‘Week Zero’ Used to Create Confusion on Tennessee High School Football Schedule


Can you imagine taking a new job, and you ask the boss, when do I start?
He says week zero.
Come again.
Week zero.
What is that?
Exactly.What is that? Well week zero used to be apart of the Tennessee high school football schedule.
The season obviously kicked week one, but lo and behold, there were games the week before played on week zero.

It wasn’t some sort of crazy leap year that gave us week zero. It was simply a need for schedule flexability.
Said TSSAA assistant executive director Matthew Gillespie:”A lot of schools had trouble getting their tenth game, and so we had a handful of schools at the beginning started asking for an exception. Look, we’ve only got nine games. The only way we can get this tenth game is if we play the week before week one. Finally it just got to the point to where a name was just given to it. It’s like well, there has always been week one through ten, and so we’ll just call it week zero.”
And that’s when the fun began.
Said East Ridge head coach Tim James:”It confused the dickens out of everybody. What week is this? Week one? Week zero? Week eleven? What is this?”
Said Gillespie:”I mean I’m serious. I really had people that would just get onto us. That’s stupid. Why is it week zero? I mean you could easily just call it week negative one.”
Said former Boyd Buchanan and current East Hamilton head coach Grant Reynolds:”I think at first there was probably a little confusion with the fans looking at the schedule. You know a lot of the questions we had were are we playing eleven games or ten games? We were like no, we’re still playing a ten game regular season. It’s just we are going to have a bye week now. This zero week is going to start us off.”
Funny name aside, Tim James was always a fan of the week zero concept.
Said James:”You know to be honest with you, we played week zero almost every year that it was available.”
Said Reynolds:”Added a zero week. Ended up being a pretty good thing because you could have an off week or a bye week during the regular season.”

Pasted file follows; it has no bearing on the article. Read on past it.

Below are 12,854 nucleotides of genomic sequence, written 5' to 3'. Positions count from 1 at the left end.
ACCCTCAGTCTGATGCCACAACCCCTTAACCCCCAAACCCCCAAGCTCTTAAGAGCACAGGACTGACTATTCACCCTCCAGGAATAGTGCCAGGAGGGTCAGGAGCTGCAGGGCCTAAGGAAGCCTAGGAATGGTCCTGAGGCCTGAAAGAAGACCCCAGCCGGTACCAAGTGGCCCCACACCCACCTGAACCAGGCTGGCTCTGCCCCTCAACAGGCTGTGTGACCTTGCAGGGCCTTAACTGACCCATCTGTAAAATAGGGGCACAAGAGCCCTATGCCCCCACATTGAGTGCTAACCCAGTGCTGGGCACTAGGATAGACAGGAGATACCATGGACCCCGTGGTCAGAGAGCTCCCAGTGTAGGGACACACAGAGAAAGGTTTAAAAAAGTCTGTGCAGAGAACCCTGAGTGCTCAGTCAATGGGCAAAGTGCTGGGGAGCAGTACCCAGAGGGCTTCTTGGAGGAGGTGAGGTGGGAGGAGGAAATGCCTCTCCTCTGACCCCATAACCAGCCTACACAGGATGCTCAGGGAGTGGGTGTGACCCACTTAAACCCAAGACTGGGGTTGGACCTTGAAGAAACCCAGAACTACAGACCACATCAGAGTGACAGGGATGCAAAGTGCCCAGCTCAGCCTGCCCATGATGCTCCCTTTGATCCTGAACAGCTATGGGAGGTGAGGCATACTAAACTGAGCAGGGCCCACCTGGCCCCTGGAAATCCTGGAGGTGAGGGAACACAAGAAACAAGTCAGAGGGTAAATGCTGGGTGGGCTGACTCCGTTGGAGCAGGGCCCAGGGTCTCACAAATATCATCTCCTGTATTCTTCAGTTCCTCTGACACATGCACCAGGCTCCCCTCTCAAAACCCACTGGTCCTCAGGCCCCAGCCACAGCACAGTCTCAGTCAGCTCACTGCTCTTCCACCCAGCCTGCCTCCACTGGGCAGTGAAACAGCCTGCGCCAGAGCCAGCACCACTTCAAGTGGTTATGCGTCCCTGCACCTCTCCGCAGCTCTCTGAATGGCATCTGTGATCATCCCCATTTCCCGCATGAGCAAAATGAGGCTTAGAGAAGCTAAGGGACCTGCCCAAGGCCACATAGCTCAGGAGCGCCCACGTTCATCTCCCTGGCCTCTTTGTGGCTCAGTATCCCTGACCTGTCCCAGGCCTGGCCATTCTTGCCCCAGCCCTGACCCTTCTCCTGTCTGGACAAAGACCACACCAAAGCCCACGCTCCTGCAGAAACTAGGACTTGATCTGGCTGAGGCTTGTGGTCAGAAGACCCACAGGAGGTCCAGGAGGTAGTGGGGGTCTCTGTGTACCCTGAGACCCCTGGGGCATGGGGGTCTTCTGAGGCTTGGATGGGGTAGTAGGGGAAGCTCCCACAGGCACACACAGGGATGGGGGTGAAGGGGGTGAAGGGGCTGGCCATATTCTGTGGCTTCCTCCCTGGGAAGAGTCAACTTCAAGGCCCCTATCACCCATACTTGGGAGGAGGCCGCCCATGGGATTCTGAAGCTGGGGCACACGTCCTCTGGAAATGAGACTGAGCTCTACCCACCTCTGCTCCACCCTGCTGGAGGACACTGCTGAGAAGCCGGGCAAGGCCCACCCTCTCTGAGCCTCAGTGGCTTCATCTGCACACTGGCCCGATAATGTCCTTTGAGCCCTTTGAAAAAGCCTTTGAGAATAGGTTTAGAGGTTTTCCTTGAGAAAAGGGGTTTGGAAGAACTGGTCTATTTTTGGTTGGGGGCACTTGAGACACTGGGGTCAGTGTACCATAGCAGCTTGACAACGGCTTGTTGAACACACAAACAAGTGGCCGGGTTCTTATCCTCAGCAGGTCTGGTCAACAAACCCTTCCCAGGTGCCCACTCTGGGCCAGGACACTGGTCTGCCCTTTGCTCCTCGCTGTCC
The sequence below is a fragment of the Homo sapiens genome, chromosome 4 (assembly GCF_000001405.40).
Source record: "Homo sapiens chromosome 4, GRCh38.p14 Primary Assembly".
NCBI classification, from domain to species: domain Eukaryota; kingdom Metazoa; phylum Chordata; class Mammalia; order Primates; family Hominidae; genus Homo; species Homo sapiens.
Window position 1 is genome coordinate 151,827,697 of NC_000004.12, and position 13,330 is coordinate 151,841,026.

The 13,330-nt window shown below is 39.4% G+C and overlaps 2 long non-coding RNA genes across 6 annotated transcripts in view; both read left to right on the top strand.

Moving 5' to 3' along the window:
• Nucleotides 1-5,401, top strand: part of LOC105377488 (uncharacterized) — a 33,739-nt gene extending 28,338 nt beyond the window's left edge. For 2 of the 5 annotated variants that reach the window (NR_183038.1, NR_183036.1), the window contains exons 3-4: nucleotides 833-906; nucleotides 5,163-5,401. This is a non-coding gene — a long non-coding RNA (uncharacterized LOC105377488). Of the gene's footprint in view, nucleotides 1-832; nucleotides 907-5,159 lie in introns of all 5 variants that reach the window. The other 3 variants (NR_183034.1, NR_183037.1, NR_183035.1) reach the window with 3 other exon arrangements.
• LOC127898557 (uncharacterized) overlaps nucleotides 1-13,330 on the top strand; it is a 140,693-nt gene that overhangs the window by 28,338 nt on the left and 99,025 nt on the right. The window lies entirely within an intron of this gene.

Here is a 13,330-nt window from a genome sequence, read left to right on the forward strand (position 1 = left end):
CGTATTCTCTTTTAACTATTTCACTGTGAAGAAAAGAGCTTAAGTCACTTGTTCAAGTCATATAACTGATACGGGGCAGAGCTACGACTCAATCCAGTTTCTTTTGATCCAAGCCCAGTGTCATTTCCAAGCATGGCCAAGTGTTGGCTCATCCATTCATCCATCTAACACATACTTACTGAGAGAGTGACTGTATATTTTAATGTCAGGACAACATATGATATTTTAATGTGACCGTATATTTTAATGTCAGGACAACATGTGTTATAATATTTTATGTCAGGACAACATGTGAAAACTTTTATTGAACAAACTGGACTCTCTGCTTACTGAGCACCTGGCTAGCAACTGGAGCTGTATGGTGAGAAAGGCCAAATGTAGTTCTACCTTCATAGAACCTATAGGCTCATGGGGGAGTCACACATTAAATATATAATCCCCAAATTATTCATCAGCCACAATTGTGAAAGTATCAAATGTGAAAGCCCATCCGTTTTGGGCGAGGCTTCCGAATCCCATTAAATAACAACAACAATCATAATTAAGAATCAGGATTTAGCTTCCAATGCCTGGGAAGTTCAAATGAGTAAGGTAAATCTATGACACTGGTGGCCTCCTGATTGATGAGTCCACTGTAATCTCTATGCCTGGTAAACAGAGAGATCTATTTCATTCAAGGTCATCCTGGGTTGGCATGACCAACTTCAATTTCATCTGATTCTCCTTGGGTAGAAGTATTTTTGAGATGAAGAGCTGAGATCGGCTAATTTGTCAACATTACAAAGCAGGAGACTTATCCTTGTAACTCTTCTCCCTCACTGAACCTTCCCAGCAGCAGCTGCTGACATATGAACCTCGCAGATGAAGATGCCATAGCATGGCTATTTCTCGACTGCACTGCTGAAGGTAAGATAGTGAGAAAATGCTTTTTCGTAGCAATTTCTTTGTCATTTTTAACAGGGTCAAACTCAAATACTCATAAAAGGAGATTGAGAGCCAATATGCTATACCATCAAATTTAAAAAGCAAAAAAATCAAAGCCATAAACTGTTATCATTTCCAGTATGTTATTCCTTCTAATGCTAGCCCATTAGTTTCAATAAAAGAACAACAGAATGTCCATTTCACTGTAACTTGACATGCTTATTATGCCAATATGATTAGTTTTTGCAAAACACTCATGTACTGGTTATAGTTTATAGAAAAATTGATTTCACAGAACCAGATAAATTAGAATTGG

Said James:”If you’re playing somebody week two or actually week one. Shoot. Here we go with the confusion. If you play week zero, and then you play a team week one that hasn’t had a game, you’re ahead of the curve.”
Long live week zero.
Said Gillespie:”Well it got to the point where there were so many schools that scheduled it that week zero in essence became week one. And then finally the board, I mean it didn’t change anything, but they said all right. Now we are going to call it week one and the last week is week eleven. And for some reason people became happy about that.”

- Advertisement -
Previous articleHCSO plans on enforcing mask requirement starting Friday
Next articleSevier County, home of Dollywood, chooses to mandate face masks
Rick Nyman grew up in Anniston, Alabama and attended the University of Alabama. His television career started at WJSU-TV in Anniston where he had the opportunity to cover SEC football with Alabama and Auburn. Anniston is just 20 minutes from the Talladega Speedway, so NASCAR was a big part of his sports coverage. Due to this he was able to interview Davey Allison, Dale Earnhardt, Jeff Gordon, and several other top-name NASCAR drivers. Rick's next television job was in Savannah, Georgia, where he covered basketball player Kwame Brown (now with the Washington Wizards), who later became the first ever high school player selected as the top pick in the NBA draft. He covered the PGA Tour's annual swing thru Hilton Head and also had the opportunity of covering the Atlanta Falcons Super Bowl appearance in 1999 in Miami. Rick especially enjoys all the atmosphere, tradition and drama of college football. He also likes profiling sports personalities and learning what drives them both on and off the field. If he's not covering sports, he's either watching Seinfield or David Letterman, playing golf, reading, or working out. What he enjoys about Chattanooga is the passion people have for sports. The mountainous region of Chattanooga reminds him of his hometown of Anniston, which also has big, beautiful trees and plenty of hills. You can contact Rick at rnyman@wdef.com.